planet-drupal | Modules Unraveled
- What is Dropfort?
- Dropfort is a suite of tools to develop and manage Drupal applications.
On the development side, it integrates with GitHub and GitLab to track commits, issues and tags. It then packages releases based on those tags and lets you share those releases with your Drupal sites. Same way you tag and create releases on Drupal.org. The only difference is the released modules are private. Meaning a site that wants to use those modules needs to authenticate to download them.
For example, if you want to download a custom module to your site from dropfort, you can just do a “drush dl mymodule --source=https://app.dropfort.com/fserver/release-history”. Dropfort generates the same XML data for its modules as does Drupal.org for contrib modules. Meaning the Update module works with Dropfort, all your Drush commands work and Drush make works too. It’s all pretty seamless. The only difference with our XML is that it's not publicly available. Your site has to be allowed to see the update feed which is what you configure in the Dropfort web app itself.
The other half of Dropfort are the operations or “ops” tools. You connect your sites to Dropfort using the Dropfort Update module (which is available on Drupal.org) and it will start doing a few things. The most obvious is tracking the update status of your site. Being a Drupal shop, we monitor a few dozen Drupal sites at once and so logging into each site to see what modules need updating and the status of those sites is time consuming. What Dropfort let’s us do is see all those sites in one dashboard. I can login and see the update status and status report data from all the sites in one place. Dropfort then uses this data to generate some graphs about your sites. For example it can tell you how many dev modules you’re using across all your sites, it shows you a list of what sites have security updates and it does some fancy calculations to grade your site’s health as well. Lots of metrics to know what’s going on and how things are changing over time.
The last part, and this is what I’ve been working on mostly these last few months, is an Environment manager. It’s still pretty fresh and there are some rough edges but it does work. You can create a set of environments (dev, testing or production) to store machine configurations to both do your development and run your Drupal applications. You can say “I want a server running apache, with MySQL and the Commerce Kickstart distro” on it. Then you can either download a Vagrant file which will provision a vm, or you can download a docker container which will do the same. Or you can run a bash script on an existing machine to link the server to Dropfort and have that configuration deployed. It’s pretty neat stuff. Basically any server anywhere can be turned into a managed Drupal cloud.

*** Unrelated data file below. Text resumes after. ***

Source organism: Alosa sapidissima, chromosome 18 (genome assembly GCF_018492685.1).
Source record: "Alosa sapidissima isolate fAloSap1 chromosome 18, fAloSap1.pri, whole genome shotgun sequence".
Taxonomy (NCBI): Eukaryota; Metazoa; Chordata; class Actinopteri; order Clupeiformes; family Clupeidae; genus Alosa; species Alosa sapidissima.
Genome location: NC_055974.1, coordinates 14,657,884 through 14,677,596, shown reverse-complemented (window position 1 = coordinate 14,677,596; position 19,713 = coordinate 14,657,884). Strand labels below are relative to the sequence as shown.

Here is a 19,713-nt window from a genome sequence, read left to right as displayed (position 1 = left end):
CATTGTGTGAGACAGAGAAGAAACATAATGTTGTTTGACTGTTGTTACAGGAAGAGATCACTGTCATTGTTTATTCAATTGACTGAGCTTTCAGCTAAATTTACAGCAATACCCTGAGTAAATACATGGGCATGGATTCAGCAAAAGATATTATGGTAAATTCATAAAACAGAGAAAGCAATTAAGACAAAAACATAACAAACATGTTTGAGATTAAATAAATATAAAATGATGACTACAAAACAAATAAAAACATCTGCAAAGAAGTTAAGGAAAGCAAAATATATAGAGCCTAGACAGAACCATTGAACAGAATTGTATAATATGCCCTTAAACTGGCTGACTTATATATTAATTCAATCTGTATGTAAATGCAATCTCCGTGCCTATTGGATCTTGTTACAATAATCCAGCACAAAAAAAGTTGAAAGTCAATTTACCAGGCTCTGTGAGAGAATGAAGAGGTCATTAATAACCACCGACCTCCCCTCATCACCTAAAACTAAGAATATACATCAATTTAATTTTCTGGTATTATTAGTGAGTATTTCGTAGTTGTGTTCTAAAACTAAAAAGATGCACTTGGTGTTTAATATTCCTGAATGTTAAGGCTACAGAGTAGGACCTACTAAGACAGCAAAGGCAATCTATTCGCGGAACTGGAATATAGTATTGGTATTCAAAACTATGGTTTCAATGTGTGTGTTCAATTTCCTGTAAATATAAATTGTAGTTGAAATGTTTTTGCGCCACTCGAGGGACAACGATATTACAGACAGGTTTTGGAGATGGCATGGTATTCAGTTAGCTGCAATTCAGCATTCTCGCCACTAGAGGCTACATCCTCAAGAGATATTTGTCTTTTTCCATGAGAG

Like I said, there’s a whole suite of stuff in here.
- Why did you create Dropfort? Where did it start?
It all really came from using Feature Server for Drupal 6. When we incorporated Coldfront in 2011 and really turned it into a full time job, we wanted a way to distribute code to all our clients (even though at the time I think we only had one). We setup FServer to deploy code to your client sites. But manually creating the releases and the pages and stuff was kind of a pain. So we came up with a special commit syntax we could add to Subversion (this was before Git was a big thing). So could make our svn commit and in the message we’d write [release:full] and some post-commit scripts would run on the svn server. They’d look at the commit message and then take the code, create a tgz file, create a tag, commit the tag and then upload the tgz file to FServer using some REST web service endpoints we create on a Drupal 6 site with Services. That would create the release page, the release notes, add the files and generate the update XML. It was pretty well a mini Drupal.org but with Subversion (instead of CVS which D.O was still using at the time). It actually worked really well. So well in fact that the University of Ottawa asked if we could install a version for them to manage their Drupal stuff (which they’re actually still using today until their git migration is done). That’s when the lightbulb went off I guess. We had built this stuff for us but as it turns out, other people want to deploy custom modules too! Who’da thunk it?